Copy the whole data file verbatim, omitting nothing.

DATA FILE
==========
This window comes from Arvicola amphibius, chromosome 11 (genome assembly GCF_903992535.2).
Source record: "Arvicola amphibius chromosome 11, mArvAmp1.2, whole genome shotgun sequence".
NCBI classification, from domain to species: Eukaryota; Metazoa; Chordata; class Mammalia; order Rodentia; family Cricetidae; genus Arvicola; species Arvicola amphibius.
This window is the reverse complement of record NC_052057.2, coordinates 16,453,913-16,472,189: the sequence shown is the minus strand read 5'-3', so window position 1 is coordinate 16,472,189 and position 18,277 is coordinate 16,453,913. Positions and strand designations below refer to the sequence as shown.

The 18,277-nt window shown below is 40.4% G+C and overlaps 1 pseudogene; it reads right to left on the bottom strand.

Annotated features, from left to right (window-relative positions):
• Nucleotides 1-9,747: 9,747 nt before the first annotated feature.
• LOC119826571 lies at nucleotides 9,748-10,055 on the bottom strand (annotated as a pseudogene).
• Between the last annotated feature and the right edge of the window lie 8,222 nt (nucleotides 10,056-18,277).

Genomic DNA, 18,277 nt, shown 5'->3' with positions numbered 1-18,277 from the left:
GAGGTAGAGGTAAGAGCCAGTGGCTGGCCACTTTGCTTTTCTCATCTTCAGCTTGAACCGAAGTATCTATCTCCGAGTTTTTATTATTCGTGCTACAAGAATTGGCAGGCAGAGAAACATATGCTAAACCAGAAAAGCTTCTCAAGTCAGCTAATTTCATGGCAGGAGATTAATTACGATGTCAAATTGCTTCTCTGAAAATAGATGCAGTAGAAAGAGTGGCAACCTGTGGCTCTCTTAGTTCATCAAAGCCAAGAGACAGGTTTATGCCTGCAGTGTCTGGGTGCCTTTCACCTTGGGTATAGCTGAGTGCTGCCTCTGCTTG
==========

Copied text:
This window comes from Arvicola amphibius, chromosome 11 (genome assembly GCF_903992535.2).
Source record: "Arvicola amphibius chromosome 11, mArvAmp1.2, whole genome shotgun sequence".
NCBI classification, from domain to species: Eukaryota; Metazoa; Chordata; class Mammalia; order Rodentia; family Cricetidae; genus Arvicola; species Arvicola amphibius.
This window is the reverse complement of record NC_052057.2, coordinates 16,453,913-16,472,189: the sequence shown is the minus strand read 5'-3', so window position 1 is coordinate 16,472,189 and position 18,277 is coordinate 16,453,913. Positions and strand designations below refer to the sequence as shown.

The 18,277-nt window shown below is 40.4% G+C and overlaps 1 pseudogene; it reads right to left on the bottom strand.

Annotated features, from left to right (window-relative positions):
• Nucleotides 1-9,747: 9,747 nt before the first annotated feature.
• LOC119826571 lies at nucleotides 9,748-10,055 on the bottom strand (annotated as a pseudogene).
• Between the last annotated feature and the right edge of the window lie 8,222 nt (nucleotides 10,056-18,277).

Genomic DNA, 18,277 nt, shown 5'->3' with positions numbered 1-18,277 from the left:
GAGGTAGAGGTAAGAGCCAGTGGCTGGCCACTTTGCTTTTCTCATCTTCAGCTTGAACCGAAGTATCTATCTCCGAGTTTTTATTATTCGTGCTACAAGAATTGGCAGGCAGAGAAACATATGCTAAACCAGAAAAGCTTCTCAAGTCAGCTAATTTCATGGCAGGAGATTAATTACGATGTCAAATTGCTTCTCTGAAAATAGATGCAGTAGAAAGAGTGGCAACCTGTGGCTCTCTTAGTTCATCAAAGCCAAGAGACAGGTTTATGCCTGCAGTGTCTGGGTGCCTTTCACCTTGGGTATAGCTGAGTGCTGCCTCTGCTTG